Small, rural energy producers could benefit from a new biofuel production process created by Michigan State University
researchers that produces 20 times more energy than existing methods. Their work demonstrates how microbes can be used to produce biofuel and hydrogen, all while consuming agricultural wastes.
It opens the possibility of using lignocellulose wastes for ethanol, rather than using corn,” says Gemma Reguera, the MSU microbiologist who has developed bioelectrochemical systems known as microbial electrolysis cells, or MECs. “At the same time, we are recycling waste and providing a technology that can decentralize biomass waste processing at small to medium scales. We are also recovering much of the energy stored in the waste and converting it into readily usable and storable fuels such as ethanol and hydrogen gas. As we scale up the technology, we can envision more applications such as their integration into ethanol biorefineries.”
Reguera’s work is unique because it utilizes a second bacterium that removes all the waste fermentation byproducts or nonethanol materials while generating electricity. Though similar microbial fuel cells have been investigated, Reguera’s platform averages 35 to 40 percent energy recovery just from the fermentation process, rather than the 3.5 percent that has been achieved in the past.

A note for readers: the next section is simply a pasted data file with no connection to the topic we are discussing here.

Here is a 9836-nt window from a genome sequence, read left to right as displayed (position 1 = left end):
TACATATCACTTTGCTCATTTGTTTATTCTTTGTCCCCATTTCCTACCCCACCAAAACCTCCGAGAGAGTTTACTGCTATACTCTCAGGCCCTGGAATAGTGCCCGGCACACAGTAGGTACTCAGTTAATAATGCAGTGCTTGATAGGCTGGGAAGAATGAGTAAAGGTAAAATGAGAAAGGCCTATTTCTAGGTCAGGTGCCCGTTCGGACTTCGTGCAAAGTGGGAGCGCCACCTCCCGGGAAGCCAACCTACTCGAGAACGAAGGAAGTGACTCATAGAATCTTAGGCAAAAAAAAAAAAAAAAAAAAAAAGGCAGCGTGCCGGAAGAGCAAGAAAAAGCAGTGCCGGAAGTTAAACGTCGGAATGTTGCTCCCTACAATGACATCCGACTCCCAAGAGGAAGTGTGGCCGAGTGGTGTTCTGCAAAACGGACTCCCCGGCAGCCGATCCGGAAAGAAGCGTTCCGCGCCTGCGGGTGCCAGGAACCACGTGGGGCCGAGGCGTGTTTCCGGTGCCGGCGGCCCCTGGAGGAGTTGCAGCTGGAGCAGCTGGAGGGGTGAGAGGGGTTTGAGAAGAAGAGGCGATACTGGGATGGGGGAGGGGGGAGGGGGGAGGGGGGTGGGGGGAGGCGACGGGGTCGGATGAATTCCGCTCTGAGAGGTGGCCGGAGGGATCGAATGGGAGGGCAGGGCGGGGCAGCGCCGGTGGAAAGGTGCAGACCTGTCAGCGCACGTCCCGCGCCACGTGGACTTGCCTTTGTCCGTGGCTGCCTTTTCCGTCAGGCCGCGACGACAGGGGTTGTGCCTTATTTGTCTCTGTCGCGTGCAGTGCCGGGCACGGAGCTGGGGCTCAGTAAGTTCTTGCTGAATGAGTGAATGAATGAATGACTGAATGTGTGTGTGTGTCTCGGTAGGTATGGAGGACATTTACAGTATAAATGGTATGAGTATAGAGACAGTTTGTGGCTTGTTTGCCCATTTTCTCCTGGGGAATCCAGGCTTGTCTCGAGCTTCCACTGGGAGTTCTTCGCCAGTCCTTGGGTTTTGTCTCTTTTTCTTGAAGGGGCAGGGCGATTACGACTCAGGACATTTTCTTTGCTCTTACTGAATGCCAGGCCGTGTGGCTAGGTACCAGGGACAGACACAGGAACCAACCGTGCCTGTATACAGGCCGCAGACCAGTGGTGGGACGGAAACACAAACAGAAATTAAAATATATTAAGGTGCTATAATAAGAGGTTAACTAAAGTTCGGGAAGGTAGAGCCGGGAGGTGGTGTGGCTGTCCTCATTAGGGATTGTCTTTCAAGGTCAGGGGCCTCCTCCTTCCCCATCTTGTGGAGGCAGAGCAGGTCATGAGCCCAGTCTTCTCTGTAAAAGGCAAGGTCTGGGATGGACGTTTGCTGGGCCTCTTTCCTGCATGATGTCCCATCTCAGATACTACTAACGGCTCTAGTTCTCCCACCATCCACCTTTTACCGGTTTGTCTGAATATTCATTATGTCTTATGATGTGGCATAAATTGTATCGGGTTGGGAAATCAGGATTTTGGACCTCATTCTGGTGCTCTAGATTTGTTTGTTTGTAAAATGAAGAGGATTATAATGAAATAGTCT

“I am always concerned about how many rural areas of the country have been left out of the bioenergy portfolio,” says Reguera. “When we think about bioethanol, we think big (biorefineries) and forget about the small producers. I think sustainability and bioenergy needs to reach all.”
Reguera co-authored the paper with MSU graduate student Allison Spears.